In the early days of spring, NewsArcade entered a new phase. And from a journalistic standpoint, this is the most stimulating one: we are putting stories together.
After burgeoning for a few months, the project is blossoming to produce its first fruits in a matter of days. They are not good enough yet to be shared with the outside world, but they will nourish our experiments. They are just dedicated to teaching us what to do and how to do it. They are, in a nutshell, the ‘fruits of NewsArcade knowledge’. But enough with puns and silly metaphors, time to slice open the process, select the meatiest pieces and see what we are about to digest.
As the partners finally agreed upon a game format, Portaplay and In2 collaborated in designing the tool into which publishers will input their content to create a gamified version of news.
It was presented to the consortium as a “figma”, a format used to create collaborative designs. From a writer’s point of view, it looks like a segmentation of the content that will be used by the player. This is extremely useful as it automatically structures the story in 4 main elements: 4 statements, each of them supported by 1 quote.
The figma has a massive advantage in balancing the story between at least 2 points of view, each supported by 2 quotes or building a story around 1 main point and offering corroborative or contradictory statements.
The first question we had to answer was to figure out what kind of story we needed, a story that would enable us to implement the structure.
We also had to find a story that would withhold the test of time, a topic that would remain relevant in the coming months throughout the experimentation phase.
As the fastest and least certain news topic of the year (decade?), Artificial Intelligence seemed to fit all these requirements. It was relevant, polarizing, required expertise -henceforth experts and quotes- and was extremely likely to stay in the news for a while.
AI TO THE RESCUE
But as interesting as AI can be, we needed to zero in on a specific angle that could be of interest to adults (who will test the game first) and potential end-users: young people.
A quick search through leading articles related to AI at the time lead us to focus on the implication of AI on the job market. A flurry of online articles all referred to a study by two Goldman Sachs’ economists that predicted Ai could lead to erasing 300 million jobs. It is a global topic, both current and prospective, that can interest actual workers and future ones. Also, it provides strong arguments for and against AI in the workplace, its impact on the job market and the global economy.
But, once we sifted through the dozens of very similar versions of the same AP story based on the Goldman Sachs report that were available on news websites, we ended up with different comments, points of view on the topic, but not one main, complete article. It became apparent that to fit the criteria set by the game designer it would be necessary to write a new article, compiling all leading elements gathered from news websites (CNN, Business insider, Reuters, Guardian…). First, we had to locate the report by the Goldman Sachs economists that was quoted multiple times, but never linked to; and then rebuild a balanced article with contradicting and/or complementary statements.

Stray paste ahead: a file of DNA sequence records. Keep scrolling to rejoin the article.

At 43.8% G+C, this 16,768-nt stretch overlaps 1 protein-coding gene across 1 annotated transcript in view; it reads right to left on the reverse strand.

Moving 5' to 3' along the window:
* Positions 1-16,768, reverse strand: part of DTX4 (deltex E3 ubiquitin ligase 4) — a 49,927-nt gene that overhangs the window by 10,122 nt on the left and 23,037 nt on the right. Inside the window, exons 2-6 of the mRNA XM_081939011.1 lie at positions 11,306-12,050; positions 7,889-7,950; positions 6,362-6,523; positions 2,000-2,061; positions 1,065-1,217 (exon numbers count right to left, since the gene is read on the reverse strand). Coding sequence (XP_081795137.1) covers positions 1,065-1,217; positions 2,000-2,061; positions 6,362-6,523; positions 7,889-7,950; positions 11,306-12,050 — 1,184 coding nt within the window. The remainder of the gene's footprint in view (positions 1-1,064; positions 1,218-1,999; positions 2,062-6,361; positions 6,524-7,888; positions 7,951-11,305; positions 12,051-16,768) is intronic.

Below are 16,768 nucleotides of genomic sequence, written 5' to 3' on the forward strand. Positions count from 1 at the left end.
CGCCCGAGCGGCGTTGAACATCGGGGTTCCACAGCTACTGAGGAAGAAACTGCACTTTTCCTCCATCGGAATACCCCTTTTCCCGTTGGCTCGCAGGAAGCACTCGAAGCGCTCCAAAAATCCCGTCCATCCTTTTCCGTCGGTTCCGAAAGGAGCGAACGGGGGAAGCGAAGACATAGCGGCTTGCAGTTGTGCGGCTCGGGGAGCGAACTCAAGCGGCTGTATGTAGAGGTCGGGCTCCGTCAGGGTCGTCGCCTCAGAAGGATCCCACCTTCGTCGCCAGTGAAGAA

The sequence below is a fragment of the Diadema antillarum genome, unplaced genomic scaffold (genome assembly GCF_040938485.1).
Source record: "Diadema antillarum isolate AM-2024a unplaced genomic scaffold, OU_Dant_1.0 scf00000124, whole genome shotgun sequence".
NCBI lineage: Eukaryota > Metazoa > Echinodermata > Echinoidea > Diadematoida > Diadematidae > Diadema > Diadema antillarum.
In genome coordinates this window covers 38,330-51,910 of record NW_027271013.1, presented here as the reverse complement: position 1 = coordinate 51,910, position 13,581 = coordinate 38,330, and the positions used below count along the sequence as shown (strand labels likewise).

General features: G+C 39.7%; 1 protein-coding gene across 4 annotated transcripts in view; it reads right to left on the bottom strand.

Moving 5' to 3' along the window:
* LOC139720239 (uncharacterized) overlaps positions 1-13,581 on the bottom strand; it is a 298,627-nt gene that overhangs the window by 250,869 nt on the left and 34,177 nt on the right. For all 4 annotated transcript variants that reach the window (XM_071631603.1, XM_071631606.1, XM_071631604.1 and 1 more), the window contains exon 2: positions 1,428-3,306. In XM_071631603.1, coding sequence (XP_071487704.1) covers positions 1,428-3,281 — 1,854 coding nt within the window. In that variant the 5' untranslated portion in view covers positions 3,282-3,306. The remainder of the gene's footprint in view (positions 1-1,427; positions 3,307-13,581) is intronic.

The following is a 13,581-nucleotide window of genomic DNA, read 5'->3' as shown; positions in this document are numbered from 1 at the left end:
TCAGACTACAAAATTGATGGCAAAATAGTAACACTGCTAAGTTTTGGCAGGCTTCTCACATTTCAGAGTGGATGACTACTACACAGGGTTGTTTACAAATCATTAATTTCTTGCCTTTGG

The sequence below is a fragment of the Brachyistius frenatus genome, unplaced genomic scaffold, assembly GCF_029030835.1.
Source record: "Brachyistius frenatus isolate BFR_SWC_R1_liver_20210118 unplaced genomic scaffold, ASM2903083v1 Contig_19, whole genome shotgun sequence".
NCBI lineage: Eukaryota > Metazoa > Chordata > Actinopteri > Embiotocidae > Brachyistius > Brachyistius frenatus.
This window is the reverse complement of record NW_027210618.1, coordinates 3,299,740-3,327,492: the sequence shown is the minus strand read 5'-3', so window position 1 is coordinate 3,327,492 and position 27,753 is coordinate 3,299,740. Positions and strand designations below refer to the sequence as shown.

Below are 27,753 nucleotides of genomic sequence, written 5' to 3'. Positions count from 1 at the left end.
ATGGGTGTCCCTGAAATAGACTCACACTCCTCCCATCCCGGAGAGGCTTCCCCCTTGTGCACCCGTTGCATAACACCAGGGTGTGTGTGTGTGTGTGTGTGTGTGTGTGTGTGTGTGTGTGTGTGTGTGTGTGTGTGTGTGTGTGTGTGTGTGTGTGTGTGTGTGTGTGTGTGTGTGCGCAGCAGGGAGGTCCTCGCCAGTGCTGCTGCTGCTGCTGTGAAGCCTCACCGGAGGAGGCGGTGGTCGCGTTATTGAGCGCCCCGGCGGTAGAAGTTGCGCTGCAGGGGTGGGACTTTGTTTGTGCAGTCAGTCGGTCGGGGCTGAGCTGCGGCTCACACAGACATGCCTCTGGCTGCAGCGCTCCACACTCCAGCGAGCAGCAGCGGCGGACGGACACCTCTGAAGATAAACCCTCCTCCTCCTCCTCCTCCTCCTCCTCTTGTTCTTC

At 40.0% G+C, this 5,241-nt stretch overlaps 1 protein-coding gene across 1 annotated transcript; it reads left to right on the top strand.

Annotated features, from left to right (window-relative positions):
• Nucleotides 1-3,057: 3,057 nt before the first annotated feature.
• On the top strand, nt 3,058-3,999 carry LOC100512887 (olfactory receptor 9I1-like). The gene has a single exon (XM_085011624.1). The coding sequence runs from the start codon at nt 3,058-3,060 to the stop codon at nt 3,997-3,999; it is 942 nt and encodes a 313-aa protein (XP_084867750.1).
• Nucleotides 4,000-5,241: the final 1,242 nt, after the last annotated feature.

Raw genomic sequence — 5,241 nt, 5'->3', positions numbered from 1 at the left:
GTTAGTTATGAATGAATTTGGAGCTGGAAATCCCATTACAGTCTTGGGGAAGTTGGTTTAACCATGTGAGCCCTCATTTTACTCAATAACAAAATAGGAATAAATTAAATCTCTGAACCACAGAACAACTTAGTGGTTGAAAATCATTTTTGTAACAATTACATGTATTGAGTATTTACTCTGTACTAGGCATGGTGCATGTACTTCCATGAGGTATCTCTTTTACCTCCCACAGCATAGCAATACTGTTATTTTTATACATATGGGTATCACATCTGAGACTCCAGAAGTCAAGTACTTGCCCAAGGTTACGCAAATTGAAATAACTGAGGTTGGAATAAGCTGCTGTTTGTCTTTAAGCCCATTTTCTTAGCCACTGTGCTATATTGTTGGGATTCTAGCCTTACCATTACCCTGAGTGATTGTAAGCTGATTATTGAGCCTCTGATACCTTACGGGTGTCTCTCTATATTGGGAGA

Did that mean we would have to write new material every time we wanted to format a story in NewsArcade ?
If so, could we host this specifically tailored story on NewsArcade’s servers or somewhere else?
And would we give access to that full story to the players? And at what stage?
What would the implications for publishers be?
FOLLOW THE RECIPE
With these questions in mind, we set out filling in the sections of the figma.
Journalistically, the process is interesting as it forces the writer to slow their pace and look at what they are doing instead of moving automatically through the regular stages of putting elements together. The different sections pave the way towards completing the story. They start with a short text of journalistic knowledge and invite the player to apply the principles when playing the game.
Once they have selected statements and created their piece, a player gets feedback on his choices, explaining why the selection makes sense or is lacking journalistic principles. A headline is also generated.
For the publisher who will onboard NewsArcade, this means it will need to allocate some production time in adapting a new story to the format. Coming up with 4 different angles and 4 headlines from the same material requires some attention, but nothing a seasoned writer can’t achieve in 15 to 30 minutes.